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UCR Releases Statewide Survey On Citizen Attitudes Toward Police

UCR Releases Statewide Survey On Citizen Attitudes Toward Police

(February 23, 2000)

A statewide opinion survey released today by the Presley Center for Crime and Justice Studies at UCR shows that 57 percent of African Americans in California say that police excessive use of force is a problem in their neighborhood, compared to 40 percent of Latinos and 20 percent of whites.

That kind of racial divide is just one of many interesting findings in a wide-ranging survey about how Californians feel about police officers, said Robert Nash Parker, director of the Presley Center and a professor of sociology at the University of California, Riverside.

Parker and Ph.D. candidate Valerie J. Callanan analyzed an opinion survey about crime and justice issues compiled by the Social and Behavioral Research Institute, at California State University, San Marcos.

Questions included how well police protect the public from crime, how fair police officers are, whether excessive use of force is a problem in the neighborhood, and the importance of civilian review boards.

The UCR analysis grouped the responses of 4,225 Californians contacted between March and September of 1999 by geographic region: Los Angeles County, the San Francisco Bay area, Sacramento, the Central Valley, San Diego, and the Inland Empire. They also a nalyzed subsets of whites, African Americans and Latinos, because those samples were large enough to be representative of the population at large.

"In general there was little difference between the Inland Empire sub-sample and Californians in general, but there are some interesting differences by race and ethnicity," Parker said.

For instance, 20 percent of white Californians and 25 percent of white respondents from the Inland Empire believe that excessive use of force by police is somewhat of a problem or a very serious problem in their neighborhood. That figure rose to 40 percent of Latinos in California, or 46 percent of Latinos in the Inland Empire. A majority of African-Americans, or 57 percent, believed the same thing, a figure that was the same in the Inland Empire as in the state as a whole.

"I expected it to be higher in the Inland Empire than in the state as a whole, because of the controversy over Tyisha Miller, but it appears that a majority of African Americans statewide are concerned about this issue, Parker said.

Again, despite the turmoil surrounding the Miller shooting, the vast majority of Inland Empire residents believe that police officers will protect them from crime, and will do so in a somewhat fair or very fair manner.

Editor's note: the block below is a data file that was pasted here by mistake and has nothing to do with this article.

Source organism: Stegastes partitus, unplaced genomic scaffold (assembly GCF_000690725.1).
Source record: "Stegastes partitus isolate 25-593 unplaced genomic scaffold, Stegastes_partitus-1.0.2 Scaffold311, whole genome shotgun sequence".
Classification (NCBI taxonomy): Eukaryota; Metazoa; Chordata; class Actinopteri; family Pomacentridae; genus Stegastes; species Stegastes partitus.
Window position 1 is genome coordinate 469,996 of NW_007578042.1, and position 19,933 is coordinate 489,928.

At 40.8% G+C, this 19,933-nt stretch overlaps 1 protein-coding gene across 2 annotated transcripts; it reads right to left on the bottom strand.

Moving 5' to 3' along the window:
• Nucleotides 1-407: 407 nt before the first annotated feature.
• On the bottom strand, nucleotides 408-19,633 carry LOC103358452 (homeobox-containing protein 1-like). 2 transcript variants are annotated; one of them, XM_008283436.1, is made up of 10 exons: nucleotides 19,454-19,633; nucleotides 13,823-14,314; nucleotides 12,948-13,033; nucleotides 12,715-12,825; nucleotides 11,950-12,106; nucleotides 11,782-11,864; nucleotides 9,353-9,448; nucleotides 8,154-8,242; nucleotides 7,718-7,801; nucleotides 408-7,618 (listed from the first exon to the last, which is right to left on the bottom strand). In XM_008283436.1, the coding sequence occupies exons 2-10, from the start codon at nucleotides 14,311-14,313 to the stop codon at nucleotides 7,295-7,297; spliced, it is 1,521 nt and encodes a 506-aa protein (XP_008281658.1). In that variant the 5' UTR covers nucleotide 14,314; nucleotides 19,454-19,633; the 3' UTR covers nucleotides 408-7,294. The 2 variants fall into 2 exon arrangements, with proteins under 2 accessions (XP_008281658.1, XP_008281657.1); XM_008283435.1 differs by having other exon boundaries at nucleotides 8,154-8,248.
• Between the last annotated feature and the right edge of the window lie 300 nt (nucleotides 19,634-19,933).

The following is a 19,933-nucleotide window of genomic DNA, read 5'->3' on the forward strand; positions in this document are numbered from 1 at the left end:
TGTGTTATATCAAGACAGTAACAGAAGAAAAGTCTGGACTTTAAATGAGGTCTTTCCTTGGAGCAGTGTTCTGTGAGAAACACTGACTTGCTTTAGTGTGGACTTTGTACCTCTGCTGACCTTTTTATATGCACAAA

For example, 79 percent of whites and African-Americans in Riverside and San Bernardino counties had some or a great deal of confidence in the ability of law enforcement to protect them from crime; while 76 percent of Latinos in the Inland Empire said the same thing.

"Taken together, the results of these questions suggest that the police in the Inland Empire still have a great deal of support, even from people of color, despite the Tyisha Miller case and all the conflict between the police, the City of Riverside," Par ker said.

The survey also addressed the question of how important civilian review boards were to California citizens. In this case, 90 percent or more of all those surveyed ranked civilian review boards as either somewhat or very important.

In the Inland Empire, 59 percent of whites said it was very important and another 31 percent said it was somewhat important. Among Latinos, 70 percent said it was very important and 23 percent said somewhat important. Seventy-five percent of African Americans in the Inland Empire ranked a civilian police review board as very important. Another 21 percent said it was somewhat important.

"Among all three groups, inside and out of the Inland Empire, 90 percent or more of the respondents said it was somewhat or very important to have public review of police conduct," Parker said. "Despite that, a majority of California communities have no effective public review of police conduct in place," Parker said.

The University of California, Riverside ( is a doctoral research university, a living laboratory for groundbreaking exploration of issues critical to Inland Southern California, the state and communities around the world. Reflecting California's diverse culture, UCR's enrollment has exceeded 21,000 students. The campus opened a medical school in 2013 and has reached the heart of the Coachella Valley by way of the UCR Palm Desert Center. The campus has an annual statewide economic impact of more than $1 billion.

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